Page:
Grandfathers have been really annoyed at me since my last column in Binah's Twirl Magazine where I write my quarterly column of “Relationships Matter.” Some have said, “Hey, Mindy, you spent a whole column writing about grandmothers. What are we, chopped liver?”
I have no idea how my column about grandparents, ended up being only about grandmothers, because the truth is, I adored both my grandfathers to pieces (although they were both a little bit scary, but more about that later!). So we gotta even things up for grandpas right now and make 'em happy. Because even though grandmas are the ones buying presents, guess who gives 'em the money for it?
Of course, I am just joking, because relationships are not about money at all, but about the stuff that makes that relationship feel all warm and fuzzy and nice inside. And all the money or presents in the world cannot give you that warm, fuzzy feeling if a grandchild doesn't feel a grandparent's (or parent's for that matter) love for her. Right? Right.
So here is to my grandfathers—and yours—even though they sometimes forgot my name “Esti, Suri, Leah'le, I mean Mindy...!” But I do that to my kids sometimes and I only have five to remember and I am much younger than my grandfather was when I was born, so he could be excused for that. Which he was. Because even though he forgot my name, he never forgot me. And that's the important thing.
So for that young person who told me, “Mindy, my grandparents don't care about me! They have sixty grandchildren!” I will tell you that you are wrong. They love you to pieces. But it may be true that if they have sixty grandchildren (gulp!), then even though they love and worry about all their grandchildren, they may have a closer relationship with some more than others, depending on the ones who make an effort to stay close and drop by to help and shmooze and kvetch. It's not about a grandchildren being LOVED; it's more about a grandchild being LIKED. All grandchildren are loved the same; but some may be liked more if there is a closer relationship that develops. And if grandparents have so many grandchildren, then yeah, maybe it's up to each grandchild who cares about a relationship to make the effort. And the effort is worth it, because grandparents are worth it. No money in the world can buy a grandfather.
But let me tell you about grandfathers. Because mine were very interesting people (interesting as in interesting, not as in interesting-weird, which is what therapists say when they mean weird. Like, “She's interesting.” But here I really mean interesting-interesting and NOT interesting-weird.)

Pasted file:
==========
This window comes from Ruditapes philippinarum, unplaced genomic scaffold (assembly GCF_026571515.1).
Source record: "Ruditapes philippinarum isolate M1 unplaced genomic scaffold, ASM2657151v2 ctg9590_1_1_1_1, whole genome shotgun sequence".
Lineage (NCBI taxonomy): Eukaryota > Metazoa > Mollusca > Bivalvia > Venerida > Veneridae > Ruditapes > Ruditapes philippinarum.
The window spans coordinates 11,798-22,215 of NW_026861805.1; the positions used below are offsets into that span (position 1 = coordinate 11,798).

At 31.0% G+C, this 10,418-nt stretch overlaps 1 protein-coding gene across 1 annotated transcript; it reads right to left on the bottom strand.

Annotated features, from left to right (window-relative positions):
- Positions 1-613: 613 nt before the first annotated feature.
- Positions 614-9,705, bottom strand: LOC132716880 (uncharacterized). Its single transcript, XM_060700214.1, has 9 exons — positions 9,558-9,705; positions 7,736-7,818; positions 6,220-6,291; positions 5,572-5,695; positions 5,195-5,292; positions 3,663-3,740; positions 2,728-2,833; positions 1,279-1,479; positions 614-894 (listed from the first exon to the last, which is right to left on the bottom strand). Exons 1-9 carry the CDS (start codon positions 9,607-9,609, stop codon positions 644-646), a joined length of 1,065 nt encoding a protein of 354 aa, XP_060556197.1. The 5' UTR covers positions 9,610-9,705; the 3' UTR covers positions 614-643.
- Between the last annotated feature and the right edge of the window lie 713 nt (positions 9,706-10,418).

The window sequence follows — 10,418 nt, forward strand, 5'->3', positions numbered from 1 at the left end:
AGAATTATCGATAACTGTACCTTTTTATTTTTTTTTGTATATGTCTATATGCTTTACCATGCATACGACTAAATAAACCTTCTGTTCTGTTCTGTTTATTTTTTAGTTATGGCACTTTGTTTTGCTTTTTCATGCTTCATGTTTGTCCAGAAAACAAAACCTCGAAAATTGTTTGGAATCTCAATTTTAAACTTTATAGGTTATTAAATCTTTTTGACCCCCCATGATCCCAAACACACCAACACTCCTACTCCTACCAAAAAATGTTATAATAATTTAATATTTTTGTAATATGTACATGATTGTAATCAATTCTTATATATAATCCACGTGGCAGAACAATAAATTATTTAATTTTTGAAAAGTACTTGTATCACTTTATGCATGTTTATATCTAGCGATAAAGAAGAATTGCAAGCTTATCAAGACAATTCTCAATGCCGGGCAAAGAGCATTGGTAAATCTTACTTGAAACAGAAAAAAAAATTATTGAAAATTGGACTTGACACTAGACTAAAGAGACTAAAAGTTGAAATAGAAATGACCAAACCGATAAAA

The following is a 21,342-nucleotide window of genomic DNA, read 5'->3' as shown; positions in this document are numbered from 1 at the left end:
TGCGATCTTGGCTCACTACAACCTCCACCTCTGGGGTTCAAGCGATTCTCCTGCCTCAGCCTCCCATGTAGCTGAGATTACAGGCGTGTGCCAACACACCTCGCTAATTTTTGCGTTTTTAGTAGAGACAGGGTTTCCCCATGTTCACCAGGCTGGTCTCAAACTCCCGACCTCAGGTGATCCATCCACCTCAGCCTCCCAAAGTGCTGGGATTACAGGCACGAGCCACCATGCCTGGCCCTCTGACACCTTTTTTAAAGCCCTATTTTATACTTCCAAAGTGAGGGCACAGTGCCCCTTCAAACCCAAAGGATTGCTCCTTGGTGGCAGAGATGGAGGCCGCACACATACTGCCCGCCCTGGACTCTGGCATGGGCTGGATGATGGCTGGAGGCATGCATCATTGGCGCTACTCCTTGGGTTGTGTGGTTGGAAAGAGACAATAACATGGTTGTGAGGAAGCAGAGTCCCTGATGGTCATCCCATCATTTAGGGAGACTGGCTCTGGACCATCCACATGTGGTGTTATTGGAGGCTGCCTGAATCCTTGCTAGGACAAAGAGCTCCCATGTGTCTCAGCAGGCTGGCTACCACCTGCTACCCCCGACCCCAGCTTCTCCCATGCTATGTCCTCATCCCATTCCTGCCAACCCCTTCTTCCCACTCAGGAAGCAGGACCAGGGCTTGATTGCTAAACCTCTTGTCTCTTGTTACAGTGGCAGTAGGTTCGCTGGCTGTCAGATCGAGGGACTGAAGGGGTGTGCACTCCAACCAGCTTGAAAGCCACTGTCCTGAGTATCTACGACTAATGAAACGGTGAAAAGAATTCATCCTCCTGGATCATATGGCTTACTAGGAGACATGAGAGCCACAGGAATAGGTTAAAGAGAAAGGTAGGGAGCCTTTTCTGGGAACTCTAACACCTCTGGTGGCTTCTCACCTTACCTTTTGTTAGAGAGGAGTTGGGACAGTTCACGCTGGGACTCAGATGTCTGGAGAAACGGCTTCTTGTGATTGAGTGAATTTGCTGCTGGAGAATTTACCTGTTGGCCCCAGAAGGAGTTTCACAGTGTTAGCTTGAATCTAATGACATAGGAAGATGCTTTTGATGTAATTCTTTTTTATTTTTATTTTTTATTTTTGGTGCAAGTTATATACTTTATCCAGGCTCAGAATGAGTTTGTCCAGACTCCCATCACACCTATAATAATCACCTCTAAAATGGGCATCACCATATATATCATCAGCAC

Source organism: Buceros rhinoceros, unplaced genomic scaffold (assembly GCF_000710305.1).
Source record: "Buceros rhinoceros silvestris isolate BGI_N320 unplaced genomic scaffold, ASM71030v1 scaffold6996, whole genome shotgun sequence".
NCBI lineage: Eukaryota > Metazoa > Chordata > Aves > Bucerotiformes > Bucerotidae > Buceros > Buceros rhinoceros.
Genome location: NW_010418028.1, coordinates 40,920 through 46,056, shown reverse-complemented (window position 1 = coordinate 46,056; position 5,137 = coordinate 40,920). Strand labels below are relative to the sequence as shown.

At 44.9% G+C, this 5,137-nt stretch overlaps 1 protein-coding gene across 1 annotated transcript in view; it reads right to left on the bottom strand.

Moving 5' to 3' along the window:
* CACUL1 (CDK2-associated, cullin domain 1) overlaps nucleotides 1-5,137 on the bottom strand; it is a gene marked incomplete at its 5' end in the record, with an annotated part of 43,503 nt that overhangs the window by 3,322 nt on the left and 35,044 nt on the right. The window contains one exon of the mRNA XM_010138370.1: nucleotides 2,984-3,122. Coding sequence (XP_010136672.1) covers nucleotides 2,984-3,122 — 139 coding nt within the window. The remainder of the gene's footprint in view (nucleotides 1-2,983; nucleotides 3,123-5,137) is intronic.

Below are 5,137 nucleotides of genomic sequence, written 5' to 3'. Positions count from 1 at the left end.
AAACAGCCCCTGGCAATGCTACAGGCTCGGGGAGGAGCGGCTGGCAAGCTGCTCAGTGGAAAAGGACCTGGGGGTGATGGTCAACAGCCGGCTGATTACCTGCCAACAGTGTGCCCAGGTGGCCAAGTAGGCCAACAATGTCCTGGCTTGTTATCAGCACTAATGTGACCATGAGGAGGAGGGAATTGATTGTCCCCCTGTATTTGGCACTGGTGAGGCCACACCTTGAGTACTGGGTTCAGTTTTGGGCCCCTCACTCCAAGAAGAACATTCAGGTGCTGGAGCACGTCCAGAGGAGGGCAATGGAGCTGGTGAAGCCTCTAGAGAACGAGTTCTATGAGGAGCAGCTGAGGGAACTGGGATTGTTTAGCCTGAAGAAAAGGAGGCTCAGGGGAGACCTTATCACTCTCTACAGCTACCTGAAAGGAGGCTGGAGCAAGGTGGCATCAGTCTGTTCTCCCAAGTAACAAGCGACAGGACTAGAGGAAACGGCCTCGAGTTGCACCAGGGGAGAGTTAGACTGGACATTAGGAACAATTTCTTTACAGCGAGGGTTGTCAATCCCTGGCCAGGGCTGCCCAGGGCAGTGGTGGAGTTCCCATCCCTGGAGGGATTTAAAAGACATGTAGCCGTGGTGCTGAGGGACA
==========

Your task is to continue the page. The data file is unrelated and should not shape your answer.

My family lived upstairs from Zeidy Weinberger, my father's parents.. And I was awed by my grandfather's majesty. Whenever I came into the house, my grandfather was learning in the kitchen, seated at the table with a drink of tea or black coffee, my grandmother bustling away, doing her thing in his presence.
I loved coming back from the bungalow colony because every morning I would wake up to the sound of a shofar coming from my grandfather's little shul tucked away in our basement. And often, if I was up early enough, I would hear my grandfather practicing the Rosh Hashonah and Yom Kippur davenning in his study that was located right under my bedroom window. His voice was haunting and melodious and until today I search for my grandfather's niggunim on Rosh Hashonah and Yom Kippur because yom tov is simply not yom tov without him.
Seder nights we walked downstairs to my grandfather's seder table. And I always appreciated that when it time for Karpas, he let me eat as much potatoes and radishes as I wanted, even if it was more than a k'zayis. Years later when I married and had my own kids, I told my husband, “If my Grandfather Weinberger, who was a huge talmid chochom, let us eat more than a k'zeyis, you can be sure it's okay for our kids to eat it too.” Which worked out well for me, because the kids were much less kvetchy at the seder if they were full on potatoes rather than starving all the way through the Haggadah. And I did not say a word when they snuck into the kitchen for more karpas, same like my grandfather smiled at me when I snuck away from his seder to eat the leftover karpas.